The following is a journal entry for poetry class. We were tasked to write something about our favourite sounds. Hence, the title of the post The Sound: Coffee at 3 o’clock in the Morning. I’m taking up German, so please correct me if I’m wrong :D
There’s something about doing things extremely early in the morning; I don’t usually do things this early. Sleep is an essential part of me. I’m up at this hour because I needed to get things done, but my eyes are falling in on themselves. So, my best bet is to wake myself up with some cups of coffee. That right, cups of coffee, not a cup of coffee. Since 3AM is still pretty quite, what I hear is clear as crystal.
I pick up my step-ladder, trying my best not to make too much noise, but the metal legs still lightly scrape the marble tile floor, like a family of squirrels arguing which nut should go where. I climb up three steps and reach for the cupboard. I open it, and the wood and hinges disagree with each other. Any louder, then they would match my creaky wooden floor in my bedroom. I grab my French press and draw it toward me, I hit some of the china ware, but just slightly, and small muted bells ring in the air.
I come down the steps and put the French press on the marble countertop. I grab the kettle and fill it with water from the faucet sink. This by far is my second most favourite sound in this process. To me, it feels rather zen. Waiting for the kettle to fill up whilst hearing water filling the aluminium body is just really refreshing at 3AM. It’s like a snake’s hiss, trying to enchant me.
After it’s been filled, I popped it on the stove and click the switch. At any time during the day, the stove is drowned out by almost everything, the TV, the computer etc. But at 3AM, the open stove turns to a large crowd of weak voiced people cheering.
While I wait for the kettle to boil, I go to my jars by the microwave, which is right under the cabinet that I’ve just been and grab my coffee. Twisting the jar open reminds me of my grandfather eating those corn kernel chips. I get the coffee measuring spoon by the dishes beside the sink, and scoop one spoon of coffee.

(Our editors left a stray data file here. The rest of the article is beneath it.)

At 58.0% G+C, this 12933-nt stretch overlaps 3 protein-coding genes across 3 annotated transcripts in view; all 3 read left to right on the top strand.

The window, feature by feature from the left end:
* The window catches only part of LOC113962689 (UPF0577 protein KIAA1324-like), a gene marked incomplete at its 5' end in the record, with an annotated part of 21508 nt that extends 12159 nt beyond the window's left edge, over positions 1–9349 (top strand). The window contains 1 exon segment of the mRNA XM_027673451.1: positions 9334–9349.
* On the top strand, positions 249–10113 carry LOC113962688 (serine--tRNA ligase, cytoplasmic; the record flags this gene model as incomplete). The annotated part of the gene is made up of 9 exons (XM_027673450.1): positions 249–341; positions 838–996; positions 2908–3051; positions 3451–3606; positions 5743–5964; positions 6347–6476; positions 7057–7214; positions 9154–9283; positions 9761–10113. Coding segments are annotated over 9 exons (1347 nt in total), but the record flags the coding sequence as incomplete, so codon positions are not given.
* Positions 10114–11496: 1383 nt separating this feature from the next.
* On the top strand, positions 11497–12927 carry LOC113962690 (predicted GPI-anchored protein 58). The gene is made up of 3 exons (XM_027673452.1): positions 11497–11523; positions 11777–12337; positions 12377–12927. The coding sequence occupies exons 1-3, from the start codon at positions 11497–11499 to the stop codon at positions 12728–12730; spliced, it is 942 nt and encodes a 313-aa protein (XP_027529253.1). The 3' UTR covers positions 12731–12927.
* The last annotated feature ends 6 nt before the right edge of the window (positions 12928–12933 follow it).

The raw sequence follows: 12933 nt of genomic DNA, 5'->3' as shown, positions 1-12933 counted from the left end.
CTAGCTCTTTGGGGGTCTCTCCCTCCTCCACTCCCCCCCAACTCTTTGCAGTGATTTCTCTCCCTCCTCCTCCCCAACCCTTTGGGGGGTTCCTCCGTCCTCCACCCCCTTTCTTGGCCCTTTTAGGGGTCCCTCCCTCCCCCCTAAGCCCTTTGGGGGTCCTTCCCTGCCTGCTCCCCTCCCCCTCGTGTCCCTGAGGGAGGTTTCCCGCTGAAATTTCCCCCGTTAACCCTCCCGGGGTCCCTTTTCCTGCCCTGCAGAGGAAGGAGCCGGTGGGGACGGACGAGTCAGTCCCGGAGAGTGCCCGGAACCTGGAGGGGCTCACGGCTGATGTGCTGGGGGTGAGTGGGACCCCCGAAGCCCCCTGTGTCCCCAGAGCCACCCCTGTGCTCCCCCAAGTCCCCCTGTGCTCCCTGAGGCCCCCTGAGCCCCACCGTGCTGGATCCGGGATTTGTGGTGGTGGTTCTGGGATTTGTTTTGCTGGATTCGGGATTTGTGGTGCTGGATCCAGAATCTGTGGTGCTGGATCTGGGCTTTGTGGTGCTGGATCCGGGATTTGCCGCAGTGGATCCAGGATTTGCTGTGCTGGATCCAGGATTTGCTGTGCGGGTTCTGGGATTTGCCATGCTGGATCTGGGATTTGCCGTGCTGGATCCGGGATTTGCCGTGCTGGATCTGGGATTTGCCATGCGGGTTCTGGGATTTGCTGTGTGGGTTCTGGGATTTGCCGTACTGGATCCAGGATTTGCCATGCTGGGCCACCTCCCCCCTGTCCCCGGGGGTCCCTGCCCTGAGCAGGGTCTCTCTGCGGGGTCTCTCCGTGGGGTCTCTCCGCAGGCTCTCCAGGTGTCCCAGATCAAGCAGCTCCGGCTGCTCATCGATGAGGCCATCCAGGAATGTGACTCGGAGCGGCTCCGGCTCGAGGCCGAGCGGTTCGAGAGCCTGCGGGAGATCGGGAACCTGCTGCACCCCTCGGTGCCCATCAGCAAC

I take the plunger out of the press and tap the spoon inside it, making that same mute sound as I did when I hit some of china, to get all the coffee out.
At 3AM, I could tell if the kettle was about to boil without it whistling my mother awake. The stove would rattle and shake, and the clunkering of the metal caused by the rising boil of the kettle warns me that I’m about to get a deafening screech at this hour.
I let it whistle for about two seconds, then I lower the fire to its minimum. Coffee must be made with freshly boiled coffee, so I keep it boiling ’til I’m ready. I collected my French press and set it near my kettle. Using oven mitts, I slowly pour out the boiling water from the kettle and into the press. I do this slowly, not because I’m being cautious, but because I would want to savour each second of doing it. The sound of hot water pouring into a beaker mixed with the aroma of Barako coffee is simply divine. I stir the top a bit to saturate all the coffee grounds and place the plunger back on top.
After seven minutes, I slowly push the plunger down. This is probably the best part in making coffee. The feel of resistance on the plunger mixed with the sound the metal rod makes as it slips through the hole at the top. Almost like the stove desperate trying to heat a gallon of water.
I pour the coffee in my mug. I hear the trickle of rain.
- Making the Perfect French Press Coffee (answers.com)
- The French Pressed Cup of Coffee (darkblucoffeebar.wordpress.com)
- Tricks to make your regular coffee outstanding (thedailyblisspursuit.wordpress.com)